News Literacy Institute
Reading Writing and Producing Media is a senior elective for a mixed range of abilities.
This course attracts students with an interest in media production, media analysis and
some who want to emphasize journalism. The goals of the course are like most other
English classes and emphasize skills in reading, writing, thinking and discussion. Unique
to this course is a special emphasis on media production in video, radio, print and
This lesson is geared to a class that has been exposed to concepts of news literacy,
specifically deconstruction. Furthermore, students should have read at least the first
part of Truman Capote’s novel, In Cold Blood. The entire lesson would run for two or
three class periods over a week or two so students had time to complete the writing
exercises that lead up to the final assessment.
A. Goal: To have students apply and assess the qualities of effective and ethical journalism
juxtaposed to the qualities of effective literature so as to come to a response to the
prompt: Is a nonfiction novel a possibility or impossibility?
B. Learning Objectives:
Students will be able to explain and apply terminology of news deconstruction
Students will be able to explain and apply the differences between journalism
Students will be able, in writing, to establish a position and defend it citing
analysis of examples from an assigned text
Prior to this activity, students will have studied the news story as a genre, learned the
terminology associated with deconstruction and practiced deconstructing contemporary
news stories. Furthermore, it is likely that they will have had some experience
constructing news stories. The difference between news and opinion will have been
D. News literacy skills to be incorporated:
The ability to deconstruct a story, with special emphasis on:
1. Summarizing the story
2. Assessing evidence to support the main points. What is and isn’t verified?
3. Assessing the reliability of sources
a. Named vs. unnamed sources
b. Multiple sources vs. single sources
c. Authoritative vs. uninformed
d. Verified vs. assertions
e. Independent vs. self interested sources
4. Direct or indirect evidence (are there many inferences made?)
E. Process and activities:
Students will have read some of In Cold Blood. Along with discussion on a variety of
topics relevant to the text as both journalistic and literary, students will be asked to find
passages of between ½ to a full page in length. They will then assess the passage using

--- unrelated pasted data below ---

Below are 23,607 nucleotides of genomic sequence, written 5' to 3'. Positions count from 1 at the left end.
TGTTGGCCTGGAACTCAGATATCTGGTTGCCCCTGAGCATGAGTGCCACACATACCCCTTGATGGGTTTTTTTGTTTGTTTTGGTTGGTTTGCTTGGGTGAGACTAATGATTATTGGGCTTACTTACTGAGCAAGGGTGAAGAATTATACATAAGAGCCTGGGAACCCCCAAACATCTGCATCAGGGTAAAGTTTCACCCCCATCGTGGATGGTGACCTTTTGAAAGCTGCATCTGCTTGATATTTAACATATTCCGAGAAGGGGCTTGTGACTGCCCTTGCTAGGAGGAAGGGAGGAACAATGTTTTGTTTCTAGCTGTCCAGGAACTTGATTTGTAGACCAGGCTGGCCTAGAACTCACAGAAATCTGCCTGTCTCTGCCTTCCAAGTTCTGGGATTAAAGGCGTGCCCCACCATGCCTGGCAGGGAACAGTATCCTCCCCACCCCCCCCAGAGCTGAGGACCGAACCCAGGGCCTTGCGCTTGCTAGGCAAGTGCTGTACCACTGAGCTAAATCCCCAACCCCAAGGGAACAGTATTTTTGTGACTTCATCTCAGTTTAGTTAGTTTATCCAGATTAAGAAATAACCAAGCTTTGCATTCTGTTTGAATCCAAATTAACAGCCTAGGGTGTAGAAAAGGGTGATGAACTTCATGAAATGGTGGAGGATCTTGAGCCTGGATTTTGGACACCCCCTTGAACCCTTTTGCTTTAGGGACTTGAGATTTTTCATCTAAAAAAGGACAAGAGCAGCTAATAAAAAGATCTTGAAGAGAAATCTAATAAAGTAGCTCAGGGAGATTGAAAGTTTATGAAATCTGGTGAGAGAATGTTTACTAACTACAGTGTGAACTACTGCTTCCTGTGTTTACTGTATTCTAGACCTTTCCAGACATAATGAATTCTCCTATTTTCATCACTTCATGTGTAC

the deconstruction format outlined by the news literacy institute. (See deconstruction
guide) Having completed the note taking on the deconstruction, students will write a
short (1-1.5 page) analysis explaining what of significance emerges when the text is
viewed through this lens.
In a follow up exercise the students will take the same passage and assess it as pure
fiction/literature. They will look at character development, authorial intent, theme, use
of figurative language and creativity. Again, this will result in a short essay (1-1.5 pages)
in which they come to a conclusion about the passage’s strengths and weaknesses as
Students will share the passages and their essays with each other to get a broader view
of Capote’s impact as a novelist and a journalist. Students will look, specifically, at
Capote’s transparency, attribution and objectivity. Furthermore, they will look at his
text as an argument on capital punishment, homosexuality, or journalistic distance.
After sharing these essays, students will read a variety of short, primary sources on
Capote’s novel (See list at the end of this plan). Using these sources, class discussion,
the preliminary writings and class notes students will write a final essay on In Cold Blood
in which they will assess its strengths and weakness as a work with journalistic integrity,
literary merit or some hybrid of each.
F. State Standards:
These vary from state to state…
G. Sources to be used by students
AP. "U.S. Executions Down to 7 in 65; Death Penalty Gone in 13 States." New York
Times 18 Feb. 1966: 14.
"Capote Answers Tynan’s Attack." New York Times 27 Mar. 1966: 85.
Fremont-Smith, Eliot. "Books of the Times." New York Times 26 Jan. 1966: 28.
Gilroy, Harry. "A Book in a New Form Earns $2-Million for Truman Capote." New
York Times 31 Dec. 1965: 23.
Knickerbocker, Conrad. "One Night on a Kansas Farm." New York Times 16 Jan. 1966:
"Letters to the Editor." New York Times 6 Feb. 1966: BR19.
Lewis, Anthony. "British Acclaim? In Cold Blood?." New York Times 15 Mar. 1966: 36.
Plimpton, George. "The Story Behind A Nonfiction Novel." New York Times 16 Jan.
William, Smith D. "Advertising: A Success Money Didn’t Buy." New York Times 20
Feb. 1966: F16.
H. Extensions and Connections
If students are interested in more background on Truman Capote or his attitudes on
journalism, the video links at the end of this section provide direct commentary by
Capote. As students come to see the subtleties in form and function they might want
to look at other writers and other media. Analysis of a Michael Moore film like
Fahrenheit 911, a publication like The Onion, a television program like The Daily Show
or a websites like eonline.com or tmz.com. All of these provide opportunities for
students to examine form, function intent and purpose. By using the terminology
associated with news literacy, they may better understand the niches in which these
outlets exist as well as their strengths and weaknesses.
http://www.youtube.com/watch?v=LkzeGpGNhRs--Capote discusses his view of the
http://www.youtube.com/watch?v=Xe1cqDLkT38--Capote discusses the process of writing
the novel as an outsider in the community.
http://www.youtube.com/watch?v=bPfqMgtqqu4--part one of Capote on the Dick
http://www.youtube.com/watch?v=PWP7V8Qgzi8--part two of the Dick Cavett Show